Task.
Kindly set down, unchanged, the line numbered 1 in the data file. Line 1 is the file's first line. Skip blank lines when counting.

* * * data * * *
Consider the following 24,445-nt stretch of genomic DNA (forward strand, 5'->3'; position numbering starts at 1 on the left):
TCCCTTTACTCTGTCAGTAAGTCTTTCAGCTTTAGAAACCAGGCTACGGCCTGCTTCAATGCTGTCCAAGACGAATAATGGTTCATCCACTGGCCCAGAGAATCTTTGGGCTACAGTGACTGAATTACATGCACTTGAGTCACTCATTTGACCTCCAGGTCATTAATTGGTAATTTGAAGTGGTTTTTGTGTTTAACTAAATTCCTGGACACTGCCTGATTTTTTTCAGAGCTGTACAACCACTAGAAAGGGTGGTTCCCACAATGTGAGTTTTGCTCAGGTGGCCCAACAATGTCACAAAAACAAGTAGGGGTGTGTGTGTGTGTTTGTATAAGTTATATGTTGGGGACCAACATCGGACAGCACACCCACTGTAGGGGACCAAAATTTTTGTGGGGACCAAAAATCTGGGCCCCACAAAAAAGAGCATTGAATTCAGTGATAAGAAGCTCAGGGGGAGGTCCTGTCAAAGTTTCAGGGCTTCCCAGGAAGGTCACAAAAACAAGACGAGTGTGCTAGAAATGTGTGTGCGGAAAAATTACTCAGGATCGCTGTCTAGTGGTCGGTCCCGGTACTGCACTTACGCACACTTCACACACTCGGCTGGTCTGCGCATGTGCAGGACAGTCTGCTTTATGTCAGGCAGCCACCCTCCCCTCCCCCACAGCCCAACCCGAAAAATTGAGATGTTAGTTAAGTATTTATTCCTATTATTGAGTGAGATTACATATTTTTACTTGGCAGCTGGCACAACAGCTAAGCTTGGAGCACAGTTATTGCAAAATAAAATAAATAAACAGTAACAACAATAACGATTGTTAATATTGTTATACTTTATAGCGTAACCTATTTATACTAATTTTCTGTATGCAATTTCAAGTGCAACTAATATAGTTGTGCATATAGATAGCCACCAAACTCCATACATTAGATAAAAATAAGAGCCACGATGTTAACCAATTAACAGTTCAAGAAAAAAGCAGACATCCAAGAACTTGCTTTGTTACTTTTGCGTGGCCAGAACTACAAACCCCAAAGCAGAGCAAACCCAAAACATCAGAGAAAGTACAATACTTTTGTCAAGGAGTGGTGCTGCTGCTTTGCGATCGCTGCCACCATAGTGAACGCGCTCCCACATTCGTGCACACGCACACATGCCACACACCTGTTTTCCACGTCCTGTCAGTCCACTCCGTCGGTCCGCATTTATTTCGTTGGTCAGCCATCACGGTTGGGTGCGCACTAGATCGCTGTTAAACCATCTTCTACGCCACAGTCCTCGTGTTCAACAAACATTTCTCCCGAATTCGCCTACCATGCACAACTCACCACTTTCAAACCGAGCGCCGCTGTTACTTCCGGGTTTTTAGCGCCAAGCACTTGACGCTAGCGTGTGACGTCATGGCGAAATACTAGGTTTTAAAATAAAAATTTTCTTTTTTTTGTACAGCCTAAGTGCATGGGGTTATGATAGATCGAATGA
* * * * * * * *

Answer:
Consider the following 24,445-nt stretch of genomic DNA (forward strand, 5'->3'; position numbering starts at 1 on the left):